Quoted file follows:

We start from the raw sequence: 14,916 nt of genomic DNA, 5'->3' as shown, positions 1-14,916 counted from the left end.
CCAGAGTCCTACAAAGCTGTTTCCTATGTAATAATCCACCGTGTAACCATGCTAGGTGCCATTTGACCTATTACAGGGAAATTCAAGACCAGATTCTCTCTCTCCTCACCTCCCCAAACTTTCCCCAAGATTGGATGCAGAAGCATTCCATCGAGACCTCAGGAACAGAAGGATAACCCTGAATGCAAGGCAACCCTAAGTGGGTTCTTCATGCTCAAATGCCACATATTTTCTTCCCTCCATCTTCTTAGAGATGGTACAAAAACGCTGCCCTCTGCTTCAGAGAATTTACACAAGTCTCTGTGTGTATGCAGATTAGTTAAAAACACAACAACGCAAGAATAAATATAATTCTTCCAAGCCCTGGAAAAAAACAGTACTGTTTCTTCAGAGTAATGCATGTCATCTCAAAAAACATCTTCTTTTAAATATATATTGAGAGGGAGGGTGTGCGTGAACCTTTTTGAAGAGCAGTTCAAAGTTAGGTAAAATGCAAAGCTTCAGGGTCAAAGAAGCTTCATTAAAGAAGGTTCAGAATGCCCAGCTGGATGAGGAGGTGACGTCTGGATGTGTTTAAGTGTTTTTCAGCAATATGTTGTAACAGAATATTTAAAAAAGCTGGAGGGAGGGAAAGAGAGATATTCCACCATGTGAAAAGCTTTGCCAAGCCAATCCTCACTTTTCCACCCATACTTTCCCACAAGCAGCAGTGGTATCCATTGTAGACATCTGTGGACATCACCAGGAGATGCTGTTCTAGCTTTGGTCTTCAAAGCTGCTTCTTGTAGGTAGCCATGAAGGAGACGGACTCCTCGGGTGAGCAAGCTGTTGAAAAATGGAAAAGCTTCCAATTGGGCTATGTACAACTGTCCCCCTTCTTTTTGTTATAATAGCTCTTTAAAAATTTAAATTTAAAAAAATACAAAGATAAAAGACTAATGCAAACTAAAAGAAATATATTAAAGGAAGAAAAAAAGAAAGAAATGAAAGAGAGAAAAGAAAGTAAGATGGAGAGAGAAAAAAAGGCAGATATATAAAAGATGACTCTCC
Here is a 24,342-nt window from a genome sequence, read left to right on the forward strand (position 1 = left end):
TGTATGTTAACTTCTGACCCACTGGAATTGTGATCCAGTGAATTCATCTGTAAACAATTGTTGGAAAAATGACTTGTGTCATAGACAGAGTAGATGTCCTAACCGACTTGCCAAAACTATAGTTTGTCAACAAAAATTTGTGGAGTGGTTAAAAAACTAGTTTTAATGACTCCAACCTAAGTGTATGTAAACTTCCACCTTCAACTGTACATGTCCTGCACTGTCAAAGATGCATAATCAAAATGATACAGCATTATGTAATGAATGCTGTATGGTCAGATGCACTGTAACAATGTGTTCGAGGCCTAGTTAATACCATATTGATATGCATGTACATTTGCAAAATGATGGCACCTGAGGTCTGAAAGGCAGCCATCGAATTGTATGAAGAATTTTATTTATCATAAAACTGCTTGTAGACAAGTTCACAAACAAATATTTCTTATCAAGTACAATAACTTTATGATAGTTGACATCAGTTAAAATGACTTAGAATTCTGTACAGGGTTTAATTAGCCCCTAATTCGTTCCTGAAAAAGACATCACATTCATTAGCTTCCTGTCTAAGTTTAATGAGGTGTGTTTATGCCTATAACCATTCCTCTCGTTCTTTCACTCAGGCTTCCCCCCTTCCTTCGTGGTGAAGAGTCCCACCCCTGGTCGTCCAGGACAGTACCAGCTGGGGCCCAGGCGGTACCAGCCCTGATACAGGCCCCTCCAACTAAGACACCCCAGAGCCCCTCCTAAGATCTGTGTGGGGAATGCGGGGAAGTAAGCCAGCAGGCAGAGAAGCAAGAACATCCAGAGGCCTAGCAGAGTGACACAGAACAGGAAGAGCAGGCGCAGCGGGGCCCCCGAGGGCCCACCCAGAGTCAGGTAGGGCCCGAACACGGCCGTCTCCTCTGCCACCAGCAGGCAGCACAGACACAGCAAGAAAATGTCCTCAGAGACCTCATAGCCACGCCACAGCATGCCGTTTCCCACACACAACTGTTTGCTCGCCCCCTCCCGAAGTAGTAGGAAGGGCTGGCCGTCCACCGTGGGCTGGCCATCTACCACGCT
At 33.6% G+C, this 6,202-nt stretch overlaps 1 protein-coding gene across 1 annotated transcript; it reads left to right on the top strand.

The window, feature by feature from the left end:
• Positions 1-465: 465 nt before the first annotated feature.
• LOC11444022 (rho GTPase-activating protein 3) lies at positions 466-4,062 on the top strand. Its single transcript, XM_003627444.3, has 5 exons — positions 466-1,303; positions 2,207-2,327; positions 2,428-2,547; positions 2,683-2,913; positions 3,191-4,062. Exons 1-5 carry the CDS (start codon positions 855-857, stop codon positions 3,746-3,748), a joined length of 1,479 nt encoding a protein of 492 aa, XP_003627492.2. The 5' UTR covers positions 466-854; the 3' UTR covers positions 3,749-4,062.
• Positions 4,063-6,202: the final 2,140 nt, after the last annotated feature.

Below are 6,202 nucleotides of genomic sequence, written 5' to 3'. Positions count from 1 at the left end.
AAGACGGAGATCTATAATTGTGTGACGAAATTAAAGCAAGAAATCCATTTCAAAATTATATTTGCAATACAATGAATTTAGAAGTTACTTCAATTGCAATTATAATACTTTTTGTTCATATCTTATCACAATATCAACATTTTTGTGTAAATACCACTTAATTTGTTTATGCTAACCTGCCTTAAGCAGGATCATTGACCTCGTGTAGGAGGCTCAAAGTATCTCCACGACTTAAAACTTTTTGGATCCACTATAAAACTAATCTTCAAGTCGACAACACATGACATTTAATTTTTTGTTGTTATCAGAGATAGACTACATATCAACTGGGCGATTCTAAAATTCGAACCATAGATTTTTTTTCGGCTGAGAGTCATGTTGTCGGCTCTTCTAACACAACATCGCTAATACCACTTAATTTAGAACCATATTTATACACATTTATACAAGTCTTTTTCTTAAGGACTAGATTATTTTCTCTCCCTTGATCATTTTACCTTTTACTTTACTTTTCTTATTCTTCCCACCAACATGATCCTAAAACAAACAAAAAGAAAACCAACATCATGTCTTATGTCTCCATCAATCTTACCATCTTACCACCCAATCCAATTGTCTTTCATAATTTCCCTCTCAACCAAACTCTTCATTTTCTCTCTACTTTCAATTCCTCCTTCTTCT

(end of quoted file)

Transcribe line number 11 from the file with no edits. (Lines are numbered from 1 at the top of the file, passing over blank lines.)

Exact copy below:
AAGACGGAGATCTATAATTGTGTGACGAAATTAAAGCAAGAAATCCATTTCAAAATTATATTTGCAATACAATGAATTTAGAAGTTACTTCAATTGCAATTATAATACTTTTTGTTCATATCTTATCACAATATCAACATTTTTGTGTAAATACCACTTAATTTGTTTATGCTAACCTGCCTTAAGCAGGATCATTGACCTCGTGTAGGAGGCTCAAAGTATCTCCACGACTTAAAACTTTTTGGATCCACTATAAAACTAATCTTCAAGTCGACAACACATGACATTTAATTTTTTGTTGTTATCAGAGATAGACTACATATCAACTGGGCGATTCTAAAATTCGAACCATAGATTTTTTTTCGGCTGAGAGTCATGTTGTCGGCTCTTCTAACACAACATCGCTAATACCACTTAATTTAGAACCATATTTATACACATTTATACAAGTCTTTTTCTTAAGGACTAGATTATTTTCTCTCCCTTGATCATTTTACCTTTTACTTTACTTTTCTTATTCTTCCCACCAACATGATCCTAAAACAAACAAAAAGAAAACCAACATCATGTCTTATGTCTCCATCAATCTTACCATCTTACCACCCAATCCAATTGTCTTTCATAATTTCCCTCTCAACCAAACTCTTCATTTTCTCTCTACTTTCAATTCCTCCTTCTTCT